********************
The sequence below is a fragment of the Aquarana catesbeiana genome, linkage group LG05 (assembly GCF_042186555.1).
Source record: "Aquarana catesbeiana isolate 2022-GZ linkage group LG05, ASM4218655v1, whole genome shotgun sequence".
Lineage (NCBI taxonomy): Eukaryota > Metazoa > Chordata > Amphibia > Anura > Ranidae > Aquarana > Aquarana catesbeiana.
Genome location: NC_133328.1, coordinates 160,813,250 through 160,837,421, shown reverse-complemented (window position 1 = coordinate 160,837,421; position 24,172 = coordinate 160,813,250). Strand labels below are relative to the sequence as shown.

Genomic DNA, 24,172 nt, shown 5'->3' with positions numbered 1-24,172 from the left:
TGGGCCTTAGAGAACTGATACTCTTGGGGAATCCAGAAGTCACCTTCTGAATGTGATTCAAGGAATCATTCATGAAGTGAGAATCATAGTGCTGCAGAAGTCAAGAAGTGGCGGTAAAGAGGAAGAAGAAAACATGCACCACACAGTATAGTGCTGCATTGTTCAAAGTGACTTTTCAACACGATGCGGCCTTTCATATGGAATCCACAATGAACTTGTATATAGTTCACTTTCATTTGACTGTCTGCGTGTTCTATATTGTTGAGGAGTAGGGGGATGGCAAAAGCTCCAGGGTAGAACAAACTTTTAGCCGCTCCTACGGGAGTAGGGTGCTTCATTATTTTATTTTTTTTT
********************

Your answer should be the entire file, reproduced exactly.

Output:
The sequence below is a fragment of the Aquarana catesbeiana genome, linkage group LG05 (assembly GCF_042186555.1).
Source record: "Aquarana catesbeiana isolate 2022-GZ linkage group LG05, ASM4218655v1, whole genome shotgun sequence".
Lineage (NCBI taxonomy): Eukaryota > Metazoa > Chordata > Amphibia > Anura > Ranidae > Aquarana > Aquarana catesbeiana.
Genome location: NC_133328.1, coordinates 160,813,250 through 160,837,421, shown reverse-complemented (window position 1 = coordinate 160,837,421; position 24,172 = coordinate 160,813,250). Strand labels below are relative to the sequence as shown.

Genomic DNA, 24,172 nt, shown 5'->3' with positions numbered 1-24,172 from the left:
TGGGCCTTAGAGAACTGATACTCTTGGGGAATCCAGAAGTCACCTTCTGAATGTGATTCAAGGAATCATTCATGAAGTGAGAATCATAGTGCTGCAGAAGTCAAGAAGTGGCGGTAAAGAGGAAGAAGAAAACATGCACCACACAGTATAGTGCTGCATTGTTCAAAGTGACTTTTCAACACGATGCGGCCTTTCATATGGAATCCACAATGAACTTGTATATAGTTCACTTTCATTTGACTGTCTGCGTGTTCTATATTGTTGAGGAGTAGGGGGATGGCAAAAGCTCCAGGGTAGAACAAACTTTTAGCCGCTCCTACGGGAGTAGGGTGCTTCATTATTTTATTTTTTTTT